Nearly a third of Peru’s 29 million people live below the poverty line. In rural areas, where most people make a living from agriculture, that figure reaches 60 percent. Frequent natural disasters and the lack of services for agricultural production make it difficult for many to provide for themselves. FAO is helping disaster-affected families get back on their feet quickly, while strengthening their ability to withstand climate shocks in the future.
Restoring the fishing industry
In 2007, an earthquake measuring 7.9 on the Richter scale ripped through the country, leaving hundreds of people dead, thousands of homes destroyed and basic services disrupted. Artisanal fishing communities along the coast were especially hard hit. FAO has worked to restore their livelihoods, while improving productivity and access to local and regional markets. It has sought to ensure compliance with international environmental, health and safety standards such as the construction of a 32-foot fishing boat prototype that is secure, stable and economically suitable for Peru.
Coping with extreme weather
Subsistence farmers and small herders living in the Peruvian highlands have to contend with extreme weather conditions – from floods and drought to frost and hailstorms – that can chip away at their ability to feed themselves and their families. Most do not have the resources to bounce back each time. FAO supports vulnerable farming families to maintain and increase production levels – from distributing tools to rehabilitate cropland and irrigation systems to providing quality seeds, fertilizers, greenhouse materials, poultry and technical assistance – so they can cover their basic needs.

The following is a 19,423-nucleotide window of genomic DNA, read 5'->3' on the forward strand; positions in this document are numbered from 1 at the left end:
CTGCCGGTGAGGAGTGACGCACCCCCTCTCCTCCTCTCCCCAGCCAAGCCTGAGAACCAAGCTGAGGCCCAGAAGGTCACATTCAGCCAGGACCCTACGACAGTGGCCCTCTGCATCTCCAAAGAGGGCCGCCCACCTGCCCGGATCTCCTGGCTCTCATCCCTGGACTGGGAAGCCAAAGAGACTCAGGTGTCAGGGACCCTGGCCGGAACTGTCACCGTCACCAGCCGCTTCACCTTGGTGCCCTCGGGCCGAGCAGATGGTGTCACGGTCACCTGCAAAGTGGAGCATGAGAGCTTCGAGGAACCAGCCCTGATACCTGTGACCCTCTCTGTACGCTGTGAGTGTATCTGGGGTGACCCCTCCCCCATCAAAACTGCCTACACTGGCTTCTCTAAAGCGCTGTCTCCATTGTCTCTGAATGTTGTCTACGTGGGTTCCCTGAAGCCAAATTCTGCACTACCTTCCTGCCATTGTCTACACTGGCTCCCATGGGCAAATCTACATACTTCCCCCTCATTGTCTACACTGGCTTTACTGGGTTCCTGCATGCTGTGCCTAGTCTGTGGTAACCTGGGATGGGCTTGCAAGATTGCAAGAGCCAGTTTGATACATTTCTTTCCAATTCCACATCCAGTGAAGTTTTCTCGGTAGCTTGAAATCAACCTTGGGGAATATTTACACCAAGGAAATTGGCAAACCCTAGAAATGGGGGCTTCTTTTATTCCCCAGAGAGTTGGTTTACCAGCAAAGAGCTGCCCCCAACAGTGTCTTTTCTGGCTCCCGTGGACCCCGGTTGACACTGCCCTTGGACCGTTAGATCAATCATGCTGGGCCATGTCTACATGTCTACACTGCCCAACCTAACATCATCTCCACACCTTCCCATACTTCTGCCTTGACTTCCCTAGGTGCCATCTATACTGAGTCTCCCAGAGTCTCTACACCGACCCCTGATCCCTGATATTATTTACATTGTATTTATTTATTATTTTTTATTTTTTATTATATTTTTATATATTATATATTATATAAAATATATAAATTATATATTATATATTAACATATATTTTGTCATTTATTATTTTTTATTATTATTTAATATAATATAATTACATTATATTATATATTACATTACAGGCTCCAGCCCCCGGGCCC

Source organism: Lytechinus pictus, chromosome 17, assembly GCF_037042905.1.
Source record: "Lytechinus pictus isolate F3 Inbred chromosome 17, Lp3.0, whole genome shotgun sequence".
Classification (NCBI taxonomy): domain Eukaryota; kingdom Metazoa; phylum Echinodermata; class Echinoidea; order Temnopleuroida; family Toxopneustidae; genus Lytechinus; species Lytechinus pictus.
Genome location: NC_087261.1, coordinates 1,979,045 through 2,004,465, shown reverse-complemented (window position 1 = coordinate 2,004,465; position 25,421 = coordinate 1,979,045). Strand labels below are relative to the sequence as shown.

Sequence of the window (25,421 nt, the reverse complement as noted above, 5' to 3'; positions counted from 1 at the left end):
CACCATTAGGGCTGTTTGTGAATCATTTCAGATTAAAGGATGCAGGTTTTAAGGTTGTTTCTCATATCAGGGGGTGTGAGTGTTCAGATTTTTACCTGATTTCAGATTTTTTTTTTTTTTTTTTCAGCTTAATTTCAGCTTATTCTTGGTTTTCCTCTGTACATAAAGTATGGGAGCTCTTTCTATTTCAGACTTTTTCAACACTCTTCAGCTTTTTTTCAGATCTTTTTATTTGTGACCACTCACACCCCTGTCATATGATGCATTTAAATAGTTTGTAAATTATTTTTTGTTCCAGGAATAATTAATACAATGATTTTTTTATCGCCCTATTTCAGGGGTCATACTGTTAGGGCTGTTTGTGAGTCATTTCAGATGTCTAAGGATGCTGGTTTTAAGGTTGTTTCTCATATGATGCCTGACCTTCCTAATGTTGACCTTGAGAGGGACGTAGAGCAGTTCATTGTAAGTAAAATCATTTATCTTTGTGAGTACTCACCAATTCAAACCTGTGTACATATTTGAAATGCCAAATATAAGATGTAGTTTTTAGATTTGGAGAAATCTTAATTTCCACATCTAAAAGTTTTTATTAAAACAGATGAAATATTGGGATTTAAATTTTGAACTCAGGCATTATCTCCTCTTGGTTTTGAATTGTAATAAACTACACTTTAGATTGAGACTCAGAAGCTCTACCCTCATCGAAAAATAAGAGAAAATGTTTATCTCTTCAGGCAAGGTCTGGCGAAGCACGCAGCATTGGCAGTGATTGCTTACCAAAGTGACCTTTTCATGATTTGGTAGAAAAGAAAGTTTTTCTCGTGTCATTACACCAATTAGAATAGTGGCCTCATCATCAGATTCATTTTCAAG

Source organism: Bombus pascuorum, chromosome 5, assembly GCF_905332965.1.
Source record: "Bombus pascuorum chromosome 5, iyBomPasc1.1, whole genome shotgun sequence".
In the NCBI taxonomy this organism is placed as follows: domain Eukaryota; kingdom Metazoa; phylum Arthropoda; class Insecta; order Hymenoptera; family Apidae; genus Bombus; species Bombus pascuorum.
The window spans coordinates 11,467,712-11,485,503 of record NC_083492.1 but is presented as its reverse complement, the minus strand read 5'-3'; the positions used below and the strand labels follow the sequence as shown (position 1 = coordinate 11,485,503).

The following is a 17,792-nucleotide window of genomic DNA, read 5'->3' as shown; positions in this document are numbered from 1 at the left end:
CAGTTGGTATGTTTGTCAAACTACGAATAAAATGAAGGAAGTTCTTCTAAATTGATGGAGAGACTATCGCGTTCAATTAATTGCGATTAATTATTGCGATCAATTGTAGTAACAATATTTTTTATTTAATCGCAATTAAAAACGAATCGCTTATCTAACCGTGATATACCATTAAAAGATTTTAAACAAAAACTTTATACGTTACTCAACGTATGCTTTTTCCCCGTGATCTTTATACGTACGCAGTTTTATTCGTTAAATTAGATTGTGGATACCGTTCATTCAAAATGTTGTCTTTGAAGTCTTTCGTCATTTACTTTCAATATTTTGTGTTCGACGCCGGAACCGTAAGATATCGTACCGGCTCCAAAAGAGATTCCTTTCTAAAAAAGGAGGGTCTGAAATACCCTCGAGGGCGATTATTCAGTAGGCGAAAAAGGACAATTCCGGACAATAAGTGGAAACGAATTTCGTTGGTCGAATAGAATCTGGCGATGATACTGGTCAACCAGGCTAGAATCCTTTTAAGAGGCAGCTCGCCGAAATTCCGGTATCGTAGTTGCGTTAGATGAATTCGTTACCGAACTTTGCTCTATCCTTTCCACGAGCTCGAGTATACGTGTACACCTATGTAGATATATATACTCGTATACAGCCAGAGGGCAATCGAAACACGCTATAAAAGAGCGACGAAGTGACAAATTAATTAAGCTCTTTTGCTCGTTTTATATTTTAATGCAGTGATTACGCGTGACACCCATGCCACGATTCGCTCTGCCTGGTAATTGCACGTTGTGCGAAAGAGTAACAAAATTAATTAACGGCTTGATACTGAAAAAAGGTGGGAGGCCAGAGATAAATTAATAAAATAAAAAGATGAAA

Getting caught unaware by a natural disaster can really set a family back, especially one that relies on agriculture for its survival. In Peru, climate challenges are a constant reality, making the need for disaster risk reduction and management all the more pressing. FAO is helping rural communities and local authorities be better prepared to cope with different climate threats. It is expanding vulnerability mapping, identifying areas that are at risk as well as measures to be taken for various extreme events. It is setting up community-based risk management groups, strengthening monitoring activities and encouraging the integration of disaster risk reduction and management into local plans and budgets.